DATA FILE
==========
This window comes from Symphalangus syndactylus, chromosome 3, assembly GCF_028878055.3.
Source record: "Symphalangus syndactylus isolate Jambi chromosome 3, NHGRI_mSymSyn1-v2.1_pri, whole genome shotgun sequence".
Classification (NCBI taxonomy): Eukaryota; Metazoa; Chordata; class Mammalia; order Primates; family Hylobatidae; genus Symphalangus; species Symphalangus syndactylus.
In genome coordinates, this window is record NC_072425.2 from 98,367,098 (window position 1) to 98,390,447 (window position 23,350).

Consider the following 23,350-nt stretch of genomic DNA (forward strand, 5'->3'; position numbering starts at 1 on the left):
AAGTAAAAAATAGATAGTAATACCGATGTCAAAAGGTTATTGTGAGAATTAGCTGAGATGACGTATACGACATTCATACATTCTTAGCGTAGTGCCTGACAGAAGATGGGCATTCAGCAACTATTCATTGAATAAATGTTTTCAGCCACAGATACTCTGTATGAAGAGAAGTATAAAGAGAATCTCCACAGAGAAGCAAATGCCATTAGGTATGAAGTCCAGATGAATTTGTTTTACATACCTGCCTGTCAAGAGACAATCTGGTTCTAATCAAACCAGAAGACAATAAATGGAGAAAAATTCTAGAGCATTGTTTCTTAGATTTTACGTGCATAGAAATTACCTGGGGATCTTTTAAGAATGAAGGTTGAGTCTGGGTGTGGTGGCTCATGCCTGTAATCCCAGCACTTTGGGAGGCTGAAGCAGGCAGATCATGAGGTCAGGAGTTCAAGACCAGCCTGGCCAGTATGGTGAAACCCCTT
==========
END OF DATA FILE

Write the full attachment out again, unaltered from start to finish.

This window comes from Symphalangus syndactylus, chromosome 3, assembly GCF_028878055.3.
Source record: "Symphalangus syndactylus isolate Jambi chromosome 3, NHGRI_mSymSyn1-v2.1_pri, whole genome shotgun sequence".
Classification (NCBI taxonomy): Eukaryota; Metazoa; Chordata; class Mammalia; order Primates; family Hylobatidae; genus Symphalangus; species Symphalangus syndactylus.
In genome coordinates, this window is record NC_072425.2 from 98,367,098 (window position 1) to 98,390,447 (window position 23,350).

Consider the following 23,350-nt stretch of genomic DNA (forward strand, 5'->3'; position numbering starts at 1 on the left):
AAGTAAAAAATAGATAGTAATACCGATGTCAAAAGGTTATTGTGAGAATTAGCTGAGATGACGTATACGACATTCATACATTCTTAGCGTAGTGCCTGACAGAAGATGGGCATTCAGCAACTATTCATTGAATAAATGTTTTCAGCCACAGATACTCTGTATGAAGAGAAGTATAAAGAGAATCTCCACAGAGAAGCAAATGCCATTAGGTATGAAGTCCAGATGAATTTGTTTTACATACCTGCCTGTCAAGAGACAATCTGGTTCTAATCAAACCAGAAGACAATAAATGGAGAAAAATTCTAGAGCATTGTTTCTTAGATTTTACGTGCATAGAAATTACCTGGGGATCTTTTAAGAATGAAGGTTGAGTCTGGGTGTGGTGGCTCATGCCTGTAATCCCAGCACTTTGGGAGGCTGAAGCAGGCAGATCATGAGGTCAGGAGTTCAAGACCAGCCTGGCCAGTATGGTGAAACCCCTT